I am also using an angled blush brush and a blending and shading brush, in order to create the chiseled look and avoid having that dreaded line going across my face! The large kabuki powder brush is what I'm going to use to apply powder after, to keep everything in place. I then went to work!
I applied all of my other makeup before contouring, to ensure that the contouring wouldn't get bogged down underneath any other layers of cosmetics. I found that the application was pretty easy, especially when I just had to follow the steps the Sephora makeup consultant had given me and could reference the diagram whenever I so chose.
I think my face looks amazing! I am so happy with how it turned out! You can see the clear before and after effects, as my cheeks are a lot more chiseled and my chin more defined. I was really happy with the job I did and was surprised, honestly, at how well I was able to replicate what the makeup artist did.
This sideview really shows you exactly what I did. You can see how my blush is shaped in such a way that makes my entire face appear more angled. It blended nicely with the contour eyeshadow color, though, which is a perfect fit for my skin tone! I really think this contouring thing is a winner.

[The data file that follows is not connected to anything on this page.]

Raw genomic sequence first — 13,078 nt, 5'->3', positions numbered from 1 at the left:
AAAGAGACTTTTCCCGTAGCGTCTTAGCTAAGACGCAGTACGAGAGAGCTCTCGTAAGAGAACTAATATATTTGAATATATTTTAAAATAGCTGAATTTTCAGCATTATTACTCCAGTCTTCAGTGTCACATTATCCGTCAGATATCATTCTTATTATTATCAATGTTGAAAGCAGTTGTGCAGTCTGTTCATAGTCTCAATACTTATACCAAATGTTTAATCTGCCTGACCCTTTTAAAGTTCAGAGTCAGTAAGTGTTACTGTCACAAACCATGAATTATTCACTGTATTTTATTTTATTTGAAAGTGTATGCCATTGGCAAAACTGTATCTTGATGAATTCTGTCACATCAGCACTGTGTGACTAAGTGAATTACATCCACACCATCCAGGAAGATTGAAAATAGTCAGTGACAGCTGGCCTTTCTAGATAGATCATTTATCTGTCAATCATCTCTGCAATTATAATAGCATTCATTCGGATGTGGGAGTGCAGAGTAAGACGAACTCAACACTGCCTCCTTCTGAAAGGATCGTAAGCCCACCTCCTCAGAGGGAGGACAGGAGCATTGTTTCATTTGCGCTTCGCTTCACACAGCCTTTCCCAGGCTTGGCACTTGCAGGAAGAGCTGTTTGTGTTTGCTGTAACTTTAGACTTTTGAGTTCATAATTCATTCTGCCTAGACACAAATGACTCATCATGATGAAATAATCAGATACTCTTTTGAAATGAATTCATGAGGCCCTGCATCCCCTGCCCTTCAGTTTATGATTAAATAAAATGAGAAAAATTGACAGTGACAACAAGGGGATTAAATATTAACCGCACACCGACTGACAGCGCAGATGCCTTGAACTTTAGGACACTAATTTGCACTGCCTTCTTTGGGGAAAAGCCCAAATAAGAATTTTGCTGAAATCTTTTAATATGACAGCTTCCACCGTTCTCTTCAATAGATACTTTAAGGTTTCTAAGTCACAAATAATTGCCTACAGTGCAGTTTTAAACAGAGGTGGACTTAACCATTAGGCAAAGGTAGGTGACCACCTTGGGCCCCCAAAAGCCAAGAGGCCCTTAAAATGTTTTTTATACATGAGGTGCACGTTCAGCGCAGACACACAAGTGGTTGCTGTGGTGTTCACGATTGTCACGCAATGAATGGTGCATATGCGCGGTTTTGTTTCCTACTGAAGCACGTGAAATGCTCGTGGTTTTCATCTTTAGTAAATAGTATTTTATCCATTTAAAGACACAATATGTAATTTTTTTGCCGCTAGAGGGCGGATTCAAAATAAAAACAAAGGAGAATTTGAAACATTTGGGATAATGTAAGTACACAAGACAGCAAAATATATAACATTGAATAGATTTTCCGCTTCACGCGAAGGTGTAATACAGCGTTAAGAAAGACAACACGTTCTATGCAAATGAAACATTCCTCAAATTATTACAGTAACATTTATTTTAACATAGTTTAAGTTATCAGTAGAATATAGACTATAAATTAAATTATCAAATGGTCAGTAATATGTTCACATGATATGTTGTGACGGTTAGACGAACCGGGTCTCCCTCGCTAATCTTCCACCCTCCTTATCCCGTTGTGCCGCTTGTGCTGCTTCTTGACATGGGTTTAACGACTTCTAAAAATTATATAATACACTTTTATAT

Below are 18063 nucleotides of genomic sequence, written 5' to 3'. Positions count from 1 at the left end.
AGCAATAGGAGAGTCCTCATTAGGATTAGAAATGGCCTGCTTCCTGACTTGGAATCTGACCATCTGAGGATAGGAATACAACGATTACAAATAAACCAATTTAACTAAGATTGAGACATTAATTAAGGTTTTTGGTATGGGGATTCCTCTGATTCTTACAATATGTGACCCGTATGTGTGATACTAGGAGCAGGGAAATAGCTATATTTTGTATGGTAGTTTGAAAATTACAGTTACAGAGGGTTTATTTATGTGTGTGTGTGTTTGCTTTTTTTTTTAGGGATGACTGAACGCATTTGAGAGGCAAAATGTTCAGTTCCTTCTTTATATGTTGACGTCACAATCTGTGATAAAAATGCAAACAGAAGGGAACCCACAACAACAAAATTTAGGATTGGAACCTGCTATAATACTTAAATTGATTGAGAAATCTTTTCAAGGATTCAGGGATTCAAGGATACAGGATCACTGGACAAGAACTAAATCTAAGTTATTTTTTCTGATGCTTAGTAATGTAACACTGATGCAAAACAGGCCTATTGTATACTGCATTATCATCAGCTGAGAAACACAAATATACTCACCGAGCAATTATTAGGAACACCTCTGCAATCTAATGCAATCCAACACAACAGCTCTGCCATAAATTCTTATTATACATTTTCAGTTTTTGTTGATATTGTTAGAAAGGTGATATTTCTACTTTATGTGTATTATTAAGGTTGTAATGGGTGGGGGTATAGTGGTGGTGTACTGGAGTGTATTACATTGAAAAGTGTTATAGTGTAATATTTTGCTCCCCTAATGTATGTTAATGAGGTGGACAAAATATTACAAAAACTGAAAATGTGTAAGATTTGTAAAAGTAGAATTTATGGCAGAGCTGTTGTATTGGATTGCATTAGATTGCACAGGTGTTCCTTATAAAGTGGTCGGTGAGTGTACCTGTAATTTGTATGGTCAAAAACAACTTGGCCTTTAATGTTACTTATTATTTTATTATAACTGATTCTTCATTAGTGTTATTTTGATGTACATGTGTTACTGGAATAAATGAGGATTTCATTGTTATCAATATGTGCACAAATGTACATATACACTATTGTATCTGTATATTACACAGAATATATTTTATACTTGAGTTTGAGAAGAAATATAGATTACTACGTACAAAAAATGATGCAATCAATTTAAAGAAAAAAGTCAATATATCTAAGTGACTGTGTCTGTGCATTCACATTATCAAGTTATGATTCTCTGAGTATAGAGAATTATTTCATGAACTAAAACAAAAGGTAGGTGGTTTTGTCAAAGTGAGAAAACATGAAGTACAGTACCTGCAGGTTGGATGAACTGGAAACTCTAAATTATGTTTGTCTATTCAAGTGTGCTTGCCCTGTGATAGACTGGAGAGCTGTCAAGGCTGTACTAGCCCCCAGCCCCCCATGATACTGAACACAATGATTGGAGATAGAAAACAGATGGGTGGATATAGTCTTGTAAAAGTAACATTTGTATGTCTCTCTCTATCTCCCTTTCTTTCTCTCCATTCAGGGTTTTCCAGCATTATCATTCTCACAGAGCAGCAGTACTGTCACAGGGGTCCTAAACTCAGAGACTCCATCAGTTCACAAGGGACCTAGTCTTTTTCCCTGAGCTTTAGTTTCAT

So does the Kardashian contour hold up in normal society? It would appear so. You can clearly see how much of a difference the look makes for my face. This also passed the replication test, as I was able to do almost exactly what the professional makeup artist did at Sephora. Anyone can hire a glam squad, which in my eyes doesn't count in passing the legitimacy test — you have to be able to do it on your own! Otherwise how much good can it really do for you day to day?
If you want to learn how to contour, I would definitely suggest going to Sephora and asking about their free contouring mini-makeovers. Then you can get information about application and products that will work specifically for your skin tone.
Images: Author's Own; Giphy